The National Association of Evangelicals played a major role in the passage of the International Religious Freedom Act (IRFA), which was signed into law 20 years ago on October 27, 1998.

In 1996, the NAE issued its Statement of Conscience on Worldwide Religious Persecution, calling on the United States to make religious freedom a priority goal of our foreign policy, to publish detailed reports on religious persecution, and to withhold aid from countries that continued to persecute. Each of these goals was addressed in the version of IRFA that Congress eventually passed.

The wisdom of addressing religious persecution may seem obvious, but IRFA faced substantial opposition when it was first proposed by Rep. Frank Wolf and Sen. Arlan Specter. Some were concerned about obstacles to trade with unsavory governments, while others argued that religious rights should not be elevated above other concerns. In the end, a broad coalition of religious freedom advocates prevailed, and the bill passed by voice vote in both chambers.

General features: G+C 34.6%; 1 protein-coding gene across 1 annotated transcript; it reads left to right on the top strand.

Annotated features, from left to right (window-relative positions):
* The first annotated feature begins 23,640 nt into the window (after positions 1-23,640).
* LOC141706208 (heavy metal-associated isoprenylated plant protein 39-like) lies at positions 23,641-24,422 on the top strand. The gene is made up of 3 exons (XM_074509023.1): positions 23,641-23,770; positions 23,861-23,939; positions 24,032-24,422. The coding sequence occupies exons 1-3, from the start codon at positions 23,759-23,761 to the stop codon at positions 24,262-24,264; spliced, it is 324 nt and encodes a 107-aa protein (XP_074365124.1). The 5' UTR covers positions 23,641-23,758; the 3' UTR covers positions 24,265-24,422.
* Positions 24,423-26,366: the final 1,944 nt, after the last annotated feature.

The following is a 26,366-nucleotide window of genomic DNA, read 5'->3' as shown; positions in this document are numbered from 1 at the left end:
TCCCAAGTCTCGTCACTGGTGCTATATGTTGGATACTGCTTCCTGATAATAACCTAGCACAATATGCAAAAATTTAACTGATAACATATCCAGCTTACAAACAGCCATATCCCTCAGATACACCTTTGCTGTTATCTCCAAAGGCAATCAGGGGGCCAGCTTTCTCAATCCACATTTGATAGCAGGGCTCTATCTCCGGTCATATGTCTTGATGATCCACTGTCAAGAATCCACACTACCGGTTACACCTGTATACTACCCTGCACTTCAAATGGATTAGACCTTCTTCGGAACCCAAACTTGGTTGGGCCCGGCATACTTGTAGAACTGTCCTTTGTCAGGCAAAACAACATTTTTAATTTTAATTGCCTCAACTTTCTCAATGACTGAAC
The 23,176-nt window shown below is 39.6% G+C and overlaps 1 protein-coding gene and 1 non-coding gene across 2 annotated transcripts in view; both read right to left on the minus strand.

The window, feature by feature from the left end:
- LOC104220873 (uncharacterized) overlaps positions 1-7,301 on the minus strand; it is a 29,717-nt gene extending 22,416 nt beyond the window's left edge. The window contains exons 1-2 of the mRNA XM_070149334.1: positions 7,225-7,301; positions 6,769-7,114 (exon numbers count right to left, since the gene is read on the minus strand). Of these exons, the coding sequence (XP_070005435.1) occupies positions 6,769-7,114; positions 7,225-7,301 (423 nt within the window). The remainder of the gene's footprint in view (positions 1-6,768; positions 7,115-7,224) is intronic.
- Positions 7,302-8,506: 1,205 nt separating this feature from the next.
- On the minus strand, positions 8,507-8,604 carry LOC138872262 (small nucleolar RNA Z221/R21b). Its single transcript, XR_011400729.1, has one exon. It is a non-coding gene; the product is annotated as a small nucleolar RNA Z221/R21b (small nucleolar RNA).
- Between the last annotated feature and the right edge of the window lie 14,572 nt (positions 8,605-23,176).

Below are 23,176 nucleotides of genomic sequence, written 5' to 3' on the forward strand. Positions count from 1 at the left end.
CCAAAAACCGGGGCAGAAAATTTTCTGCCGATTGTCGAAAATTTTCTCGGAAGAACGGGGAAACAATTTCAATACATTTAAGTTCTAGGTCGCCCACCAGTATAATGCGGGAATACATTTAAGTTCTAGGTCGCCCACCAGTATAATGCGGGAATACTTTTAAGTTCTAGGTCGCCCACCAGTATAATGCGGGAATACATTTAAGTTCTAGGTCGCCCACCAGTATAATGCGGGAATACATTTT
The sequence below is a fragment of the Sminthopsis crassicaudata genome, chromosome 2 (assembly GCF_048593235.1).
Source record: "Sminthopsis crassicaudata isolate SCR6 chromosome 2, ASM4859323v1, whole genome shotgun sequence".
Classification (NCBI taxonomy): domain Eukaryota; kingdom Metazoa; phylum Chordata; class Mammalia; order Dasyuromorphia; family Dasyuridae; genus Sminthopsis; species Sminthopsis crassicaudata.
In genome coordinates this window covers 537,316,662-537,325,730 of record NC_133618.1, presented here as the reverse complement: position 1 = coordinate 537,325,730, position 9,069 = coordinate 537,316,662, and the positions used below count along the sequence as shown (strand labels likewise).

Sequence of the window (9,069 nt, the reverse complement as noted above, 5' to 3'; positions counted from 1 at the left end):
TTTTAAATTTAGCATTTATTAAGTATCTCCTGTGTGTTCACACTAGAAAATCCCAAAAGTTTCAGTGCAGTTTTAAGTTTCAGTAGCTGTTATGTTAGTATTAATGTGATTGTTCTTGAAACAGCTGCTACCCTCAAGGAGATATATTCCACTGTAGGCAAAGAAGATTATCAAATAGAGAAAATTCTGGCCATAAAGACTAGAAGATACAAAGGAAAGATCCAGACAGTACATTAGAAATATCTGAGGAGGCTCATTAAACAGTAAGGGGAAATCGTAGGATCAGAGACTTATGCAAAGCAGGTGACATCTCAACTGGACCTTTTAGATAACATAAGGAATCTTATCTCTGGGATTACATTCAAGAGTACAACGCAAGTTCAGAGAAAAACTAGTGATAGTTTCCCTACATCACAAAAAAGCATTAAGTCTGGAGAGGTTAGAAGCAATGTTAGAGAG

IRFA requires the State Department to make the promotion of religious freedom a significant goal of our foreign policy. It established the position of Ambassador-at-Large for International Religious Freedom, who heads the Office of International Religious Freedom. The office is required to produce an annual report analyzing the state of religious freedom in each country in the world. This comprehensive document has become an important resource for religious freedom advocates pushing for an end to religious persecution. Countries that commit “systematic, ongoing and egregious violations of religious freedom” are named as “countries of particular concern” and are subject to political and economic sanctions, though these can be waived by the president.

IRFA also created a bipartisan Commission on International Religious Freedom as an independent watchdog responsible to monitor the status of religious freedom around the world. USCIRF commissioners are named by the president and congressional leaders. Former NAE President Don Argue served as a commissioner from 2007 to 2011 and as vice chair from 2011 to 2012. USCIRF creates its own annual report and recommends countries that should be designated and sanctioned by the State Department.